Friday, May 01, 2009

A break in the chain

This is the very attractive Zamia inermis. Its from the Americas, Veracruz, Mexico to be precise and is like a lot of Zamia a rather attractive proposition for the tropical gardener. In fact it may be more attractive than most because inermis means literally unarmed a reference to the absence of spikey bits on this species.

zamia inermis3

Notwithstanding its attractiveness though Z. inermis is a cycad in big trouble. A dramatic reduction in its habitat together with overcollection have left a single wild population extant and that population is at constant risk from wildfire. Worse is to come however.

zamia inermis

Zamia inermis suffers from extremely low population recruitment in the wild. Female cones don't seem to produce many seeds. This is not, however, typical of the species. Cultivated females produce good numbers of seeds when artificially pollinated which suggests the issue in the wild is a lack of pollen. It is believed that this is due to the plants' natural pollinators being wiped out by injudicious use of insecticides. Many cycads have quite specific pollinators so this is a realistic hypothesis.

zamia inermis2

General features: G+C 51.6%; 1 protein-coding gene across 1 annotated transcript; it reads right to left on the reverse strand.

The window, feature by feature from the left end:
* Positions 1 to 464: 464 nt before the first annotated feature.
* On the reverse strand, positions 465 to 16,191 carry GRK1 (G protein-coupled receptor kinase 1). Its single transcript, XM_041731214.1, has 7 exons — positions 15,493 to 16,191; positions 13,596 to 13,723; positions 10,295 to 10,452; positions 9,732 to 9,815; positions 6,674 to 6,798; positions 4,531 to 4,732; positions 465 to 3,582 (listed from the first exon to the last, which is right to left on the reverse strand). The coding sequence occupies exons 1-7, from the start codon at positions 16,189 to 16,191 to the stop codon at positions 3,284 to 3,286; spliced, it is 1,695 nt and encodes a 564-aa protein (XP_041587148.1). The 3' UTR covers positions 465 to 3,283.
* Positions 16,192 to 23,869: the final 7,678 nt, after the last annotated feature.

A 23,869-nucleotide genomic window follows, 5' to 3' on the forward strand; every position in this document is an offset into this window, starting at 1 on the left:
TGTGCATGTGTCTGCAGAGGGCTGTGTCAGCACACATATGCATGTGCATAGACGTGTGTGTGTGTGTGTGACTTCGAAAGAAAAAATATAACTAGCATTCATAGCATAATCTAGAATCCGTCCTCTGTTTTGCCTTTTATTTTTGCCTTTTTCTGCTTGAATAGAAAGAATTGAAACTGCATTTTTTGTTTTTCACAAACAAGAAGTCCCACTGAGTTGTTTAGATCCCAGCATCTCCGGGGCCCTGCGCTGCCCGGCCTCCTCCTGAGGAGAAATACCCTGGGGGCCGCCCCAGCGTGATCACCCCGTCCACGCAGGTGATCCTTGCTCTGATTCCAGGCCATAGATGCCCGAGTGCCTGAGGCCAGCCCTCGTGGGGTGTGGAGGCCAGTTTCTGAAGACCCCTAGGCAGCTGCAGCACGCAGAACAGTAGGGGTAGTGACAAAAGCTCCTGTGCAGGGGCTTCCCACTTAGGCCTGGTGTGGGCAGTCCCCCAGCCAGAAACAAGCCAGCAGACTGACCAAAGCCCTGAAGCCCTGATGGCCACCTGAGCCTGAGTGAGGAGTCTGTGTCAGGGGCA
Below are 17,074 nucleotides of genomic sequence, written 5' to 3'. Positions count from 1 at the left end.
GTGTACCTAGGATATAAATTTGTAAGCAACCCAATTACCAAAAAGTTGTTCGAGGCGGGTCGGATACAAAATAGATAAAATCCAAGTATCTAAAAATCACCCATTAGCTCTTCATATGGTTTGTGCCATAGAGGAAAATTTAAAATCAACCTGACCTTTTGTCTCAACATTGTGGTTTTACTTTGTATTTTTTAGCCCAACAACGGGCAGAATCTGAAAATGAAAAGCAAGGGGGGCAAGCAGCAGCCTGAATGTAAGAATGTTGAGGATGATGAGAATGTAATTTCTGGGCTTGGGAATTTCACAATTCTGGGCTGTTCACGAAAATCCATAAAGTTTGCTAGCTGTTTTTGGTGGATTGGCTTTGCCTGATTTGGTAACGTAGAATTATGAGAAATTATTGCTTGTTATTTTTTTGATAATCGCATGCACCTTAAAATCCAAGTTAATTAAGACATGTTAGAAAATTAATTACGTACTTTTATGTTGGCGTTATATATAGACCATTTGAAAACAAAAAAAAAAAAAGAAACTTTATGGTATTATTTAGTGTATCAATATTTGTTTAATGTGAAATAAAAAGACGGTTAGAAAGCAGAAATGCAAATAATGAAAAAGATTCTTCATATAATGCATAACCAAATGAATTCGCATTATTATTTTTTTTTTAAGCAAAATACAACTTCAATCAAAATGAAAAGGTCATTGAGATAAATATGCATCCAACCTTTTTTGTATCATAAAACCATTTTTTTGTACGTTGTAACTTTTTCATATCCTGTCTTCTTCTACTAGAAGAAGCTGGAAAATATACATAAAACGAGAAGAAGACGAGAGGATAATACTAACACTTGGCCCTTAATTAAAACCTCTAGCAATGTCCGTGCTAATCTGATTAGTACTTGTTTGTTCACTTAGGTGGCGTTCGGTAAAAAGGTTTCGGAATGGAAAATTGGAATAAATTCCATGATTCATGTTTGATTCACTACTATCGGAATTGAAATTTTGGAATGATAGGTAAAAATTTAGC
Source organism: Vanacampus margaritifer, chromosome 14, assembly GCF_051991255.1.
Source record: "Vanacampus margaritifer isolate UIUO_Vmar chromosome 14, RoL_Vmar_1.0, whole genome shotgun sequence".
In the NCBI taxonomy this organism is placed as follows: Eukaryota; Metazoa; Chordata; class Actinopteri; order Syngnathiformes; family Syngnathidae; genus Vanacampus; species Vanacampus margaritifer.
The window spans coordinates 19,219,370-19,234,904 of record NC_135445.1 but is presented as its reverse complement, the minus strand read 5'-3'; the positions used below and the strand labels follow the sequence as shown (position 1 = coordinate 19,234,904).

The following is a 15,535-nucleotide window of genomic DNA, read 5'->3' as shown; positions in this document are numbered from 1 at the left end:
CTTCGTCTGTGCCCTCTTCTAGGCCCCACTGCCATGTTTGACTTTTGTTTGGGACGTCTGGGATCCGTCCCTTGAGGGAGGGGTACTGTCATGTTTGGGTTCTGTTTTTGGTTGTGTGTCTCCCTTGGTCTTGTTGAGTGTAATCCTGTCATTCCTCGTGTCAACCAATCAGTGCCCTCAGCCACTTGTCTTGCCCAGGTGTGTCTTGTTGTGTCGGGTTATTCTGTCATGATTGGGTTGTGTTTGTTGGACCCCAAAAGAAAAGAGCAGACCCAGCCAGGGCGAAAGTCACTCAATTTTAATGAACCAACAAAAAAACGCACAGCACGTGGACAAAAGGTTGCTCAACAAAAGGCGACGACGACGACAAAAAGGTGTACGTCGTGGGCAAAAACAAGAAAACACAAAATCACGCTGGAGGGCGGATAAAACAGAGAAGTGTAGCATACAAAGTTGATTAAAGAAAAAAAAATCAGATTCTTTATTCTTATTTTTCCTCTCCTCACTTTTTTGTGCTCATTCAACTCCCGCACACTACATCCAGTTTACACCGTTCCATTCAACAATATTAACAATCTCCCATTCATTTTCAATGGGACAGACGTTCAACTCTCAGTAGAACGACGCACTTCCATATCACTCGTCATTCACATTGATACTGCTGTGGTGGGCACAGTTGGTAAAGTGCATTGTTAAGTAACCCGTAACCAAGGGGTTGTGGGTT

No less an authority than LA cycad legend Loran Whitelock (of Ceratozamia whitelockiana and Encephalartos whitelockii fame - yeah, 2 species named on your honour = major cycad legend) suggests that "virtually no regeneration is taking place in the wild". This is really bad news for the wild population and this may be one that has to be nursed in a captive population for the forseeable future. The good news however is that as Loran noted in 2002's The Cycads "without doubt Z. inermis could become a very popular landscape plant if it were available in sufficient numbers. There is no reason why it could not be artificially propagated in numbers large enough to secure its place in horticulture". That remains true today and is pretty much where the species sits now secure but not yet widespread in horticulture. In the early part of this year seed produced by Fairchild Tropical Garden in Florida was offered to growers through the Cycad Society's seedbank and plants themselves are available from a number of specialist nurseries. I do however worry that in the future collectors, nurseries and botanic gardens may be the only place we can see this one.

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